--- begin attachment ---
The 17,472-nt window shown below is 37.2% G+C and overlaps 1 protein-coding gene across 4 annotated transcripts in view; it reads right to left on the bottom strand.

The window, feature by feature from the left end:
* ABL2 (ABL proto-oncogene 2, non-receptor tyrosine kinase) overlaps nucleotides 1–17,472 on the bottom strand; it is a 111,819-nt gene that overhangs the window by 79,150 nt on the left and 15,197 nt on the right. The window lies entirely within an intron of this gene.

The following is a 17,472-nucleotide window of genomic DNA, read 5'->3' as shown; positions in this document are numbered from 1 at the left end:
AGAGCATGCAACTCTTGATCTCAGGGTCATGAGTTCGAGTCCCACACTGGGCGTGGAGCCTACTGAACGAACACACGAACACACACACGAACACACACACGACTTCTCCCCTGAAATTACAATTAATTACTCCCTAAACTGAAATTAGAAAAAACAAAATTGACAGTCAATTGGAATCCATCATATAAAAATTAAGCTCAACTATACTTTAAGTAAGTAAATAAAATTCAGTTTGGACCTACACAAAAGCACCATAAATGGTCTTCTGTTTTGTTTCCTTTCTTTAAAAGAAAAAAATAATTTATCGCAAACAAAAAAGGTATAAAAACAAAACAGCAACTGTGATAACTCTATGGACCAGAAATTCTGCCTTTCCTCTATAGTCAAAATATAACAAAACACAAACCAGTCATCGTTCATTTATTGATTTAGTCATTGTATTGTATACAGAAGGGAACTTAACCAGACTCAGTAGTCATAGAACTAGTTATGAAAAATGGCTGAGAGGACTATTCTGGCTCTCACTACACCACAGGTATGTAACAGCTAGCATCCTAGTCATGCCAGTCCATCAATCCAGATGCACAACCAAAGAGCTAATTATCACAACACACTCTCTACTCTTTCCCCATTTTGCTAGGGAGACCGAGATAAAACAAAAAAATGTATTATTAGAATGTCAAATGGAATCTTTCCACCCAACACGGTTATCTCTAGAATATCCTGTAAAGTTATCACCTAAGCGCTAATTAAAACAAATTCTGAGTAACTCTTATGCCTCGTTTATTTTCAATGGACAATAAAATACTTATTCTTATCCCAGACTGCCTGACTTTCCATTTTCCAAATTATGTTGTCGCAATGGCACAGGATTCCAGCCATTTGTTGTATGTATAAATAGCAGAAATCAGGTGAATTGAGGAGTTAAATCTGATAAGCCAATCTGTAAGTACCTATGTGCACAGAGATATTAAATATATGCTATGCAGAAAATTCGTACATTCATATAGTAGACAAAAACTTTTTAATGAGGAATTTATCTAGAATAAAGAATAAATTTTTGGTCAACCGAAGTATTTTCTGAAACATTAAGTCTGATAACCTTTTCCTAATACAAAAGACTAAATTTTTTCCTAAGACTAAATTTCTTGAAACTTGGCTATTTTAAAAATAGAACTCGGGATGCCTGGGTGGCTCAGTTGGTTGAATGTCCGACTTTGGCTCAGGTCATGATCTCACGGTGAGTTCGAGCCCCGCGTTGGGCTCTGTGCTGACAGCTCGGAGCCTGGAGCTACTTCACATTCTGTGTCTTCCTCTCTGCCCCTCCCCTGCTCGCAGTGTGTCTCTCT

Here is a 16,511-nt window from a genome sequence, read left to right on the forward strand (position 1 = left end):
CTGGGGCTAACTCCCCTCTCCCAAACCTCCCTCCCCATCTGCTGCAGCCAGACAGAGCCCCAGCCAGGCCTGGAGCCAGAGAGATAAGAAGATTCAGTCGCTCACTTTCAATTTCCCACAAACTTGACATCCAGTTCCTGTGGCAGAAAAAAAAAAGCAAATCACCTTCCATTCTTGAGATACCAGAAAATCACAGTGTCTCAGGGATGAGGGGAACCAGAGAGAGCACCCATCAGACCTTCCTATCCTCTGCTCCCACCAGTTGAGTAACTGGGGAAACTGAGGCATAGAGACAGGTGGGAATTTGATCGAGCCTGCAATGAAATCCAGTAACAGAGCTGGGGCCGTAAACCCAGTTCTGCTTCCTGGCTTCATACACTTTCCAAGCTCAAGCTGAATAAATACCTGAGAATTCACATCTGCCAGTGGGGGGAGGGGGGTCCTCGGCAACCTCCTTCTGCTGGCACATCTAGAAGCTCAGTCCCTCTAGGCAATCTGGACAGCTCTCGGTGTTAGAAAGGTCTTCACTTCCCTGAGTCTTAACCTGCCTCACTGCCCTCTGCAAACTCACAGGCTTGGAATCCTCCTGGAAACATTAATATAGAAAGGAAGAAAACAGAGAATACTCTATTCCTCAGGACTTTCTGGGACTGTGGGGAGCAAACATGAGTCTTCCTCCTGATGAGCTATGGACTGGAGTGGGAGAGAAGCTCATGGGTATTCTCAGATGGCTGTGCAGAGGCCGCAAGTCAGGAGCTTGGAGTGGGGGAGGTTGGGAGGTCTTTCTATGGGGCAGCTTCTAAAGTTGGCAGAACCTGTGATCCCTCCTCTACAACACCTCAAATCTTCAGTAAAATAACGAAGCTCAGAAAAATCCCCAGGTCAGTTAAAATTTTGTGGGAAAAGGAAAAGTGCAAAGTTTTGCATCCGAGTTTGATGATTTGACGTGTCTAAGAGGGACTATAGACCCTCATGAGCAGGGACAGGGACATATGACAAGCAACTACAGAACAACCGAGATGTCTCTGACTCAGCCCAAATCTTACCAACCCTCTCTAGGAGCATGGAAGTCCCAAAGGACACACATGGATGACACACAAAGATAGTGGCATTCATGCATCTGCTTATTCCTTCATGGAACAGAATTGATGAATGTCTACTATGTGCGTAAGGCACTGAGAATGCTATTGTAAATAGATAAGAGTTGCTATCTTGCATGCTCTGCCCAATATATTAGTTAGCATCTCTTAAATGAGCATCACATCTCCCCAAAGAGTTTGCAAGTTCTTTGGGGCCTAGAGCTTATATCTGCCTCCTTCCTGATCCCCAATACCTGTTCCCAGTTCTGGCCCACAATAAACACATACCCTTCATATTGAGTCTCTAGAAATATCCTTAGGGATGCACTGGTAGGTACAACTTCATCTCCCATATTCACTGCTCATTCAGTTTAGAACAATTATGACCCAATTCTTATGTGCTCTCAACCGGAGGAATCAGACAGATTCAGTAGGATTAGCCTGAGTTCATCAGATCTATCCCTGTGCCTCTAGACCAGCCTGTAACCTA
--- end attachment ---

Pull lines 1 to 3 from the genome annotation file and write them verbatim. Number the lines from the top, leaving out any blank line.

The 17,472-nt window shown below is 37.2% G+C and overlaps 1 protein-coding gene across 4 annotated transcripts in view; it reads right to left on the bottom strand.

The window, feature by feature from the left end:
* ABL2 (ABL proto-oncogene 2, non-receptor tyrosine kinase) overlaps nucleotides 1–17,472 on the bottom strand; it is a 111,819-nt gene that overhangs the window by 79,150 nt on the left and 15,197 nt on the right. The window lies entirely within an intron of this gene.